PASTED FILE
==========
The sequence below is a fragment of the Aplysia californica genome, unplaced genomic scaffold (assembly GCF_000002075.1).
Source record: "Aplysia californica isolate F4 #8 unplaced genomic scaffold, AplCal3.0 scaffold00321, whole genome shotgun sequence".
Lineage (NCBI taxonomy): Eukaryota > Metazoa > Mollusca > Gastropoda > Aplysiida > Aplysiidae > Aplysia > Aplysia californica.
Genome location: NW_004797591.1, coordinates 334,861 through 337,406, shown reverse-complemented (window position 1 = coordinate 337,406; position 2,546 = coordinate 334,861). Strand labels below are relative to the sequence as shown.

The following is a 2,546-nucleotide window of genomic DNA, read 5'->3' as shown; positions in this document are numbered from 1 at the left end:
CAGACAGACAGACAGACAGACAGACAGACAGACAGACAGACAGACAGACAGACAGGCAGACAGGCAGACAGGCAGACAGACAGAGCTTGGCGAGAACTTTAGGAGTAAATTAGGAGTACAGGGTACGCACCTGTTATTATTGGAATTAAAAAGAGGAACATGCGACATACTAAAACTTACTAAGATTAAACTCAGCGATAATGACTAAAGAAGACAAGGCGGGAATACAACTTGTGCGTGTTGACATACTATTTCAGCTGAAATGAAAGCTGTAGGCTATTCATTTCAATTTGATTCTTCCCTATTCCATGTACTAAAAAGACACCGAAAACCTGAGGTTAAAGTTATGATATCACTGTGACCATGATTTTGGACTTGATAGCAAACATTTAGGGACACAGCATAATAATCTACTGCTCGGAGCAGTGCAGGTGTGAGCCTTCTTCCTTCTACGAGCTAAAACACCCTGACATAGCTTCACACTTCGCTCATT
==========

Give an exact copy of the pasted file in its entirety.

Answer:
The sequence below is a fragment of the Aplysia californica genome, unplaced genomic scaffold (assembly GCF_000002075.1).
Source record: "Aplysia californica isolate F4 #8 unplaced genomic scaffold, AplCal3.0 scaffold00321, whole genome shotgun sequence".
Lineage (NCBI taxonomy): Eukaryota > Metazoa > Mollusca > Gastropoda > Aplysiida > Aplysiidae > Aplysia > Aplysia californica.
Genome location: NW_004797591.1, coordinates 334,861 through 337,406, shown reverse-complemented (window position 1 = coordinate 337,406; position 2,546 = coordinate 334,861). Strand labels below are relative to the sequence as shown.

The following is a 2,546-nucleotide window of genomic DNA, read 5'->3' as shown; positions in this document are numbered from 1 at the left end:
CAGACAGACAGACAGACAGACAGACAGACAGACAGACAGACAGACAGACAGACAGGCAGACAGGCAGACAGGCAGACAGACAGAGCTTGGCGAGAACTTTAGGAGTAAATTAGGAGTACAGGGTACGCACCTGTTATTATTGGAATTAAAAAGAGGAACATGCGACATACTAAAACTTACTAAGATTAAACTCAGCGATAATGACTAAAGAAGACAAGGCGGGAATACAACTTGTGCGTGTTGACATACTATTTCAGCTGAAATGAAAGCTGTAGGCTATTCATTTCAATTTGATTCTTCCCTATTCCATGTACTAAAAAGACACCGAAAACCTGAGGTTAAAGTTATGATATCACTGTGACCATGATTTTGGACTTGATAGCAAACATTTAGGGACACAGCATAATAATCTACTGCTCGGAGCAGTGCAGGTGTGAGCCTTCTTCCTTCTACGAGCTAAAACACCCTGACATAGCTTCACACTTCGCTCATT